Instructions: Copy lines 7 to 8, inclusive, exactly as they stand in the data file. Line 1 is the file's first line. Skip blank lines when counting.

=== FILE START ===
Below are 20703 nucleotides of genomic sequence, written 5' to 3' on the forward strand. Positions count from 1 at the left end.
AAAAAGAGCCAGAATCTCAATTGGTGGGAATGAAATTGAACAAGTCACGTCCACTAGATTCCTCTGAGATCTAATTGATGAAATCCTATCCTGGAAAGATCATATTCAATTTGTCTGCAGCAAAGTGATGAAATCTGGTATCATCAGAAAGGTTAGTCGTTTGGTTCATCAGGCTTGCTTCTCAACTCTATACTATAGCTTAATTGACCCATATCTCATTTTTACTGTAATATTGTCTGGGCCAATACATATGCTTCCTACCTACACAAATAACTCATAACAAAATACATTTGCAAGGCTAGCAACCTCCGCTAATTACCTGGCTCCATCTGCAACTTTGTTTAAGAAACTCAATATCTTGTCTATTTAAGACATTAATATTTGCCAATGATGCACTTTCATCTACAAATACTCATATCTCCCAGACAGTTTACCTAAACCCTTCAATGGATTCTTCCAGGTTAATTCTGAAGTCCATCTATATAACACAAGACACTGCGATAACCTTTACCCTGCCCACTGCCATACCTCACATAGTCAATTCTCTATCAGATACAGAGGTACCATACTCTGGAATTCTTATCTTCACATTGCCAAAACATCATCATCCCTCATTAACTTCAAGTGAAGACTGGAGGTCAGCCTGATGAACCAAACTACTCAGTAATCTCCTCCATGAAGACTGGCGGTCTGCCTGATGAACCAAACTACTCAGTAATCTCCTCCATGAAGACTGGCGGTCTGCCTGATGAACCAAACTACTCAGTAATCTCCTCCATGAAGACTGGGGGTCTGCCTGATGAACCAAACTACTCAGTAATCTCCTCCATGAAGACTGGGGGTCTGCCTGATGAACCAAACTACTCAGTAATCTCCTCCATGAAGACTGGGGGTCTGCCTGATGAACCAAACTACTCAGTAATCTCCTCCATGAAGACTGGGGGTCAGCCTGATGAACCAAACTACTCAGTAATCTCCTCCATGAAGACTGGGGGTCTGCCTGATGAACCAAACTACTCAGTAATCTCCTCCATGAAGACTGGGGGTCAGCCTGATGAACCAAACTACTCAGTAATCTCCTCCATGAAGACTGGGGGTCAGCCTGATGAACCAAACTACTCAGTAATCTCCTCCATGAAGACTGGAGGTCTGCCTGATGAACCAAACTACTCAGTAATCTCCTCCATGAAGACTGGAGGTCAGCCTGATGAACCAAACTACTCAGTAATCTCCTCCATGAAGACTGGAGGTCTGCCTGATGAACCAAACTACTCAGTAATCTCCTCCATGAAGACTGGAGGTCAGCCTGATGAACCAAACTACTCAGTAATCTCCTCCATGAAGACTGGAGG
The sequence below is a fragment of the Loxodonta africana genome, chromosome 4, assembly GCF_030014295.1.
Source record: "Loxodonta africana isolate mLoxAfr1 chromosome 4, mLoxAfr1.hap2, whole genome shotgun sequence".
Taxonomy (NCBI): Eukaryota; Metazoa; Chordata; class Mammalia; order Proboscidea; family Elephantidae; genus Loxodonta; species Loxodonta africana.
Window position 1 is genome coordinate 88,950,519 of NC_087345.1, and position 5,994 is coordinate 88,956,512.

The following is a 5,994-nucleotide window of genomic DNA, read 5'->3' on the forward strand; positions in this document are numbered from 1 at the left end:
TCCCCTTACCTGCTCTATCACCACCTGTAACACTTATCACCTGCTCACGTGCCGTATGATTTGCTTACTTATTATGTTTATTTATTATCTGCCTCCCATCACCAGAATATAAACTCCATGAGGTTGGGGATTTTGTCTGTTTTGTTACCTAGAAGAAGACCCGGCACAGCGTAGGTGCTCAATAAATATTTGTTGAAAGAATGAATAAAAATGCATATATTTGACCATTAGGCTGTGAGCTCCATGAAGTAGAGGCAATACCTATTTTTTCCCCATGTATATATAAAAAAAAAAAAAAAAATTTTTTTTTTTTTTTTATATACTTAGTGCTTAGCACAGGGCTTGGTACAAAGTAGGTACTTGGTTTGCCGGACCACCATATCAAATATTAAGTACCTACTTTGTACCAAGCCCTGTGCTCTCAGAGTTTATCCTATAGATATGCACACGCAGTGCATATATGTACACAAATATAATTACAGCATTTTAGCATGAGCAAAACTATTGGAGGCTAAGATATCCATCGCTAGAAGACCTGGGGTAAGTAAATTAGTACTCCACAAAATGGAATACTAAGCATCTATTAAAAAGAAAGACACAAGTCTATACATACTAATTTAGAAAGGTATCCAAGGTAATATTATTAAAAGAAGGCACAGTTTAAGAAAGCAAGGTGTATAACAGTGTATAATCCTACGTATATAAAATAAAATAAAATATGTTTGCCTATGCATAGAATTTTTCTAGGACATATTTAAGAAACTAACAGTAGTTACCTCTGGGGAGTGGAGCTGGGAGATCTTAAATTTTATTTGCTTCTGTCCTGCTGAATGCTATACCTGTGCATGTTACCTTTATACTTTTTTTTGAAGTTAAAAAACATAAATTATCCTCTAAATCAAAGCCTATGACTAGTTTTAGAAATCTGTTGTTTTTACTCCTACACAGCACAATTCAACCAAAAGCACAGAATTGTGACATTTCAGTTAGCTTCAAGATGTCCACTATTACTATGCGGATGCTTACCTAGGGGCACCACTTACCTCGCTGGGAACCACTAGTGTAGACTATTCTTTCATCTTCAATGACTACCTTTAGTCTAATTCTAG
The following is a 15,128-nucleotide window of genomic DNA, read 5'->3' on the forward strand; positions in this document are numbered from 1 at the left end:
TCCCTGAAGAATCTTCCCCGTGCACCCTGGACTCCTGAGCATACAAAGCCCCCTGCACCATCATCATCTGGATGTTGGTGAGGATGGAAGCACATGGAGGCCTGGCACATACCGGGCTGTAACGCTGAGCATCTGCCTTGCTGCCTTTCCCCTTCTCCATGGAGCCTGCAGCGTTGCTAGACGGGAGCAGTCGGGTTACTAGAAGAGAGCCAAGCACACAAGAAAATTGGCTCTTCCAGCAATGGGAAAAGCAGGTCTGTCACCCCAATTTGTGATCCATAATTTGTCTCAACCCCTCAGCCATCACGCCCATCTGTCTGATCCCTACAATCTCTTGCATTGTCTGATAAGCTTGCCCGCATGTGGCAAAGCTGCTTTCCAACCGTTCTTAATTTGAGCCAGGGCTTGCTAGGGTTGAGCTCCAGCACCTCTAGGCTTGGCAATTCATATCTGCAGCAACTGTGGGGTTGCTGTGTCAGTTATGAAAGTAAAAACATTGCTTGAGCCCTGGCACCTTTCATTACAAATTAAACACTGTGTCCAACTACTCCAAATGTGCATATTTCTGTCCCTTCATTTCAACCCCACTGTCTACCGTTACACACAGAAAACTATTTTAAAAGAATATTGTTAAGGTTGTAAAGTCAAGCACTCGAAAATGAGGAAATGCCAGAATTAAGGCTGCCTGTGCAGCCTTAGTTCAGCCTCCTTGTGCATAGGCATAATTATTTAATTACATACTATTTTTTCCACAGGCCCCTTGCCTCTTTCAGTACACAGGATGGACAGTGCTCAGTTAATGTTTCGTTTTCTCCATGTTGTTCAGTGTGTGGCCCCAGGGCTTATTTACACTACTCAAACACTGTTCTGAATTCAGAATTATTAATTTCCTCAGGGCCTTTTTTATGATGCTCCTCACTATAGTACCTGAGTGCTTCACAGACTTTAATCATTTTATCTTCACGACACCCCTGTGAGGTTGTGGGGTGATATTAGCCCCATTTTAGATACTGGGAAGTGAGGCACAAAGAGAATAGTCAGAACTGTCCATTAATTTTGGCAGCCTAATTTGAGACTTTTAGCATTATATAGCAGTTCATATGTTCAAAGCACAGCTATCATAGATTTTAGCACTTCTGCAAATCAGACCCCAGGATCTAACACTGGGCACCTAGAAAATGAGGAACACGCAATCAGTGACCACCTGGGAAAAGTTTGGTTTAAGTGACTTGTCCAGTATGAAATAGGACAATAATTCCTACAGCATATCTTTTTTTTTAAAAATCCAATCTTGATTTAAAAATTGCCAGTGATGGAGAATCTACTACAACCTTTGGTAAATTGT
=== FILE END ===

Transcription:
The following is a 5,994-nucleotide window of genomic DNA, read 5'->3' on the forward strand; positions in this document are numbered from 1 at the left end:
TCCCCTTACCTGCTCTATCACCACCTGTAACACTTATCACCTGCTCACGTGCCGTATGATTTGCTTACTTATTATGTTTATTTATTATCTGCCTCCCATCACCAGAATATAAACTCCATGAGGTTGGGGATTTTGTCTGTTTTGTTACCTAGAAGAAGACCCGGCACAGCGTAGGTGCTCAATAAATATTTGTTGAAAGAATGAATAAAAATGCATATATTTGACCATTAGGCTGTGAGCTCCATGAAGTAGAGGCAATACCTATTTTTTCCCCATGTATATATAAAAAAAAAAAAAAAAATTTTTTTTTTTTTTTTATATACTTAGTGCTTAGCACAGGGCTTGGTACAAAGTAGGTACTTGGTTTGCCGGACCACCATATCAAATATTAAGTACCTACTTTGTACCAAGCCCTGTGCTCTCAGAGTTTATCCTATAGATATGCACACGCAGTGCATATATGTACACAAATATAATTACAGCATTTTAGCATGAGCAAAACTATTGGAGGCTAAGATATCCATCGCTAGAAGACCTGGGGTAAGTAAATTAGTACTCCACAAAATGGAATACTAAGCATCTATTAAAAAGAAAGACACAAGTCTATACATACTAATTTAGAAAGGTATCCAAGGTAATATTATTAAAAGAAGGCACAGTTTAAGAAAGCAAGGTGTATAACAGTGTATAATCCTACGTATATAAAATAAAATAAAATATGTTTGCCTATGCATAGAATTTTTCTAGGACATATTTAAGAAACTAACAGTAGTTACCTCTGGGGAGTGGAGCTGGGAGATCTTAAATTTTATTTGCTTCTGTCCTGCTGAATGCTATACCTGTGCATGTTACCTTTATACTTTTTTTTGAAGTTAAAAAACATAAATTATCCTCTAAATCAAAGCCTATGACTAGTTTTAGAAATCTGTTGTTTTTACTCCTACACAGCACAATTCAACCAAAAGCACAGAATTGTGACATTTCAGTTAGCTTCAAGATGTCCACTATTACTATGCGGATGCTTACCTAGGGGCACCACTTACCTCGCTGGGAACCACTAGTGTAGACTATTCTTTCATCTTCAATGACTACCTTTAGTCTAATTCTAG